Prints That Win: The Fluffle

Vermont-based photographer Kelly Schulze has always had an affinity for animals. After majoring in animal science in college, she originally planned to continue to vet school, but instead decided to combine her passion for photography with her love of pets.

“I remember sitting down one night because I was working at a job I really didn’t like, and I was trying to make either a career in animals or photography work,” she says, “And so I googled ‘animal photographer’ and thought: hey, if these people can make it work, so can I.” She now owns a successful studio known as Mountain Dog Photography.

Prints That Win: Hare Apparent

It’s not hard to tell where master photographer Kelly Schulze’s heart resides … she signs off email correspondence with a “Peace, Purrs, and Tail Wags,” and she owns Mountain Dog Photography in Monkton, Vermont. Yes, she loves all things furry or scaly, and has dedicated her business to capturing their personalities in portraits.

Case in point: Ivory, the albino rabbit she photographed at the Humane Society of Chittenden County, where she has volunteered her photography skills for several years. Ivory’s red eyes and bright pink skin were shot against a blue background, which Schulze says may have seemed “creepy” to some viewers. At a friend’s suggestion, she changed the image to black-and-white and suddenly had an award winner on her hands. She won the Sunset Print Award at the Vermont Professional Photographers competition for this image, titled Hare Apparent.

Prints that Win: All Systems Go!

All Systems Go by Kelly Schulze

If you’re familiar with DockDogs, you might be a dog lover, and particularly a lover of dog-oriented sporting events. DockDogs is a canine aquatics competition with a number of events including Big Air, Speed Retrieve, Extreme Vertical and Iron Dog.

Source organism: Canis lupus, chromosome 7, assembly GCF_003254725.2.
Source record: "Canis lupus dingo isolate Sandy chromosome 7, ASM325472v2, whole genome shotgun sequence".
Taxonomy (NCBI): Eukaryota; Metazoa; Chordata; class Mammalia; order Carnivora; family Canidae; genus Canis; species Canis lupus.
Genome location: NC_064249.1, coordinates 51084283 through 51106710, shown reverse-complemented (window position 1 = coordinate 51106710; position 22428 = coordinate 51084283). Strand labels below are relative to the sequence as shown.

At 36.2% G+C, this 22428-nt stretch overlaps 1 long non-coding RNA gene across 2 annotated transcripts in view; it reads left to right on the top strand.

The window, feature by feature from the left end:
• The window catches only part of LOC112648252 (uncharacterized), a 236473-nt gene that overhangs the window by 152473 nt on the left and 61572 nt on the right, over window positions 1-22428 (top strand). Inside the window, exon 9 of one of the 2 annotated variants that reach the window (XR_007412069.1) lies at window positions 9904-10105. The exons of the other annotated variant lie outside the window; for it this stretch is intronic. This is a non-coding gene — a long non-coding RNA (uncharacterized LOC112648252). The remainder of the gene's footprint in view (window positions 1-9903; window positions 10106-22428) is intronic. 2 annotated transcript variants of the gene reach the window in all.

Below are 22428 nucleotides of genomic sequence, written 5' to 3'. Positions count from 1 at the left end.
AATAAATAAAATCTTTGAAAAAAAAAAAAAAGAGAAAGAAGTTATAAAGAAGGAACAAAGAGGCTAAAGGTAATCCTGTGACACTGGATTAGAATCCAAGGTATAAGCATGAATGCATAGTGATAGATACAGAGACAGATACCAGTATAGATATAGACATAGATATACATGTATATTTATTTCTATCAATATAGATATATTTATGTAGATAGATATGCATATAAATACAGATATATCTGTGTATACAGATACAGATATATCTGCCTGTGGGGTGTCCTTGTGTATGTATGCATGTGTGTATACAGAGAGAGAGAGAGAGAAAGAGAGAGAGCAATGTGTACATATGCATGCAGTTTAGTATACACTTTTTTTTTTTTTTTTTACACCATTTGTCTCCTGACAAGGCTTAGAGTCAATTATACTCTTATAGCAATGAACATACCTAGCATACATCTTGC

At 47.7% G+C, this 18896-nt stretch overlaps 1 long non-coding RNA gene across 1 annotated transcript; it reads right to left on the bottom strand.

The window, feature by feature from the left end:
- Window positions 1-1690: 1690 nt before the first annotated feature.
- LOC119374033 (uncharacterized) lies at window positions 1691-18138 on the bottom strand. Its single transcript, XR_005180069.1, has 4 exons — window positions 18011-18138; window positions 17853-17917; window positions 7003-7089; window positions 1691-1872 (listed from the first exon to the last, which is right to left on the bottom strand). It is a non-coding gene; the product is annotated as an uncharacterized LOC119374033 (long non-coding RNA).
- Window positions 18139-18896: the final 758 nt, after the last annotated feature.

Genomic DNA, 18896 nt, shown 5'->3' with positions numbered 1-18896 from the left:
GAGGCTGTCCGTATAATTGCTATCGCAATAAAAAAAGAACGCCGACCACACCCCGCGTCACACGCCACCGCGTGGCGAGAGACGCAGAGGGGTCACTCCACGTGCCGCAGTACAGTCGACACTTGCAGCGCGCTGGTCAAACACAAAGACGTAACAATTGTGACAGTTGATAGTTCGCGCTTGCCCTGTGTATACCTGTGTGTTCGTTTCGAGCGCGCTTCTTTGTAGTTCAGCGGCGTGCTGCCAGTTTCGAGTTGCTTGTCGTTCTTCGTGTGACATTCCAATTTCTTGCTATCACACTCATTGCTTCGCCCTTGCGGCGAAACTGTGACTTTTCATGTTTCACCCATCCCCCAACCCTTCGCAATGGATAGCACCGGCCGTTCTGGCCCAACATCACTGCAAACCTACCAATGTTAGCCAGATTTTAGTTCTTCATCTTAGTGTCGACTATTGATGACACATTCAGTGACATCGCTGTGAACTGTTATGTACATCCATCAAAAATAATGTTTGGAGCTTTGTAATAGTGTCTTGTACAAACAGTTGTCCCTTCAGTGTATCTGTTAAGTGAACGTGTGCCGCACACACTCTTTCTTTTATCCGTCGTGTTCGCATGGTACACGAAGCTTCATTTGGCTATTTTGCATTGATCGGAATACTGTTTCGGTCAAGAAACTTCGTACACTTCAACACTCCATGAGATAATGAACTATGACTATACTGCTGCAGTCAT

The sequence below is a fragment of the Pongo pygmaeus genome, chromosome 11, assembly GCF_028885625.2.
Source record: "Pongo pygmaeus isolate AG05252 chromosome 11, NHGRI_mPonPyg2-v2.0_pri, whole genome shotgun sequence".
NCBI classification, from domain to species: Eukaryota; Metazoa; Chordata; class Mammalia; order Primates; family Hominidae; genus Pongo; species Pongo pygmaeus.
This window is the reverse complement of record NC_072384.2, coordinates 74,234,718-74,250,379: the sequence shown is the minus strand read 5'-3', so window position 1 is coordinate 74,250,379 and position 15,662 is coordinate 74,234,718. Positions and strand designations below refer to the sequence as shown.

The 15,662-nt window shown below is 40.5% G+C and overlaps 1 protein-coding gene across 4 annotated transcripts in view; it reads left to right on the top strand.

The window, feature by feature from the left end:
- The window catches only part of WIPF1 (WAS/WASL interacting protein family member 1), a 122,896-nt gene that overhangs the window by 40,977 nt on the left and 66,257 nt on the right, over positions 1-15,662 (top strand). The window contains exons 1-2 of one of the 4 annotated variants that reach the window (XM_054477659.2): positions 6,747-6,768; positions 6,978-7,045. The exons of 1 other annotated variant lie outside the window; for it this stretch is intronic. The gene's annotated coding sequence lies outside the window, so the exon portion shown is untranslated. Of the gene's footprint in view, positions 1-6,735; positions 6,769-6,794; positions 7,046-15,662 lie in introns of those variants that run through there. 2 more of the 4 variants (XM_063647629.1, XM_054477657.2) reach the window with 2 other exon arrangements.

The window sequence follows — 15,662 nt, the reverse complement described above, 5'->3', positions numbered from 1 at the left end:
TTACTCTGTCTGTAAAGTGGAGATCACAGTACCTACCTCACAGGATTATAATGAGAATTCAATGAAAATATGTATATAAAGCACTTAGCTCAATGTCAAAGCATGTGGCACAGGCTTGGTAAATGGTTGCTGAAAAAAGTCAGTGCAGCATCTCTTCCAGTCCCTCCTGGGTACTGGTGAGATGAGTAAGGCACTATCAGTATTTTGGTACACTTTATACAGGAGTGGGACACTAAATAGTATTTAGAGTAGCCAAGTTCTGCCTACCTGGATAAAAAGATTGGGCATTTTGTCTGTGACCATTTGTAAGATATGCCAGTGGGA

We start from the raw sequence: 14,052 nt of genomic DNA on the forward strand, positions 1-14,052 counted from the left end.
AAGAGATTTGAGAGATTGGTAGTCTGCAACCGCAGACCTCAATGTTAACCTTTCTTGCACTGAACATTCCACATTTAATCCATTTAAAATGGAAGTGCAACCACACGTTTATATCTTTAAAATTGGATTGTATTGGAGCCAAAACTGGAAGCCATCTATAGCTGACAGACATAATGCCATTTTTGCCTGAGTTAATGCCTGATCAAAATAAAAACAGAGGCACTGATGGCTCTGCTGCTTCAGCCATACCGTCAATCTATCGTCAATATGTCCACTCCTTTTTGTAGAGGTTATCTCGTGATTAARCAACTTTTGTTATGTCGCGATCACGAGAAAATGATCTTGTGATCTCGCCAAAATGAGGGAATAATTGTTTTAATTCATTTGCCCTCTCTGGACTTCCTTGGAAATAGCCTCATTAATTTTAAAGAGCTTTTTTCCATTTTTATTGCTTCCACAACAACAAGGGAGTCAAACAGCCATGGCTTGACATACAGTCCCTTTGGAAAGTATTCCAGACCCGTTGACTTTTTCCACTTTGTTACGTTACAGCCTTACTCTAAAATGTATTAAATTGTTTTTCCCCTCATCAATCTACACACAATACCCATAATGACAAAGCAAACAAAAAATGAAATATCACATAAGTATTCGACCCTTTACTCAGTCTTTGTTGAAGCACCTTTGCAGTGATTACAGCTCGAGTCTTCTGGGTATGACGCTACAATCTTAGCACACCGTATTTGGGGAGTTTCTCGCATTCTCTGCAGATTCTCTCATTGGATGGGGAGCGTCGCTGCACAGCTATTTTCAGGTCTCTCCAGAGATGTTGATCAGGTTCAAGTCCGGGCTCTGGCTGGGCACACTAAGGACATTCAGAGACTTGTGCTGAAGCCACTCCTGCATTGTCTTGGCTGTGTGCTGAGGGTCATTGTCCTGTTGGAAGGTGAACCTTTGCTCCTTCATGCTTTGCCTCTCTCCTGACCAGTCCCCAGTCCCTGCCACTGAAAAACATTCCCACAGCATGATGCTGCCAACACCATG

This Sunset Print Award-winning image by Kelly Schulze, CPP, owner of Mountain Dog Photography in Monkton, Vt., exemplifies the essence of DockDogs. The subject, Madison, is retired from DockDogs, but still enjoys a leap off the docks into cold Vermont waters. Madison was adopted from a local animal shelter before her DockDogs career.

“The client knew she wanted a photo of the dog jumping off the dock because the dog used to compete in DockDogs. She also wanted the fall foliage in the background, so I scouted a few locations to find the best spot where the light would hit just right,” explains Schulze. “We did that shot at sunrise at a local pond. I knew as soon as the sun hit the dog and the leaves in the background that it would be bright and colorful. I was wading up to my hips in water to get just the right angle and to get closer. We did about 20 minutes of shooting so I knew I could get it just right with a good pose with the dog’s paws in the air.”

Schulze asked the client to throw a tennis ball straight off the dock to ensure the dog would be in the range Schulze set for sharp focus. Schulze measured the width of dock and found the f-stop that would encompass that range and set the shutter speed as fast as possible to catch not only the dog in mid-air, but the water droplets that flew off the dog as it jumped.

“In post processing I didn’t do a whole lot. I removed some interfering branches that were coming out of the dog’s head that I couldn’t account for when I was shooting. I darkened some of the trees because they’re bright white birches in that light, and I flipped the image horizontally. The dog was jumping to the right of the frame because that’s where the color and the light was. If I had gone the other way I would have been shooting against blue sky and wouldn’t have the same impact,” Schulze says.

Schulze knew she had a great image for competition and printed it on Hahnemuhle FineArt Baryta with her Epson Stylus Pro 3880. The image wowed the judges at the recent Vermont Professional Photographers Convention in late March with its combination of stop action and Vermont fall colors.

As the name of her studio implies, Mountain Dog Photography specializes in animal photography all over New England, including pets, show dogs, livestock and wildlife. “Sometimes the owners jump into the shot, but I photograph all different species and it’s pretty exciting.”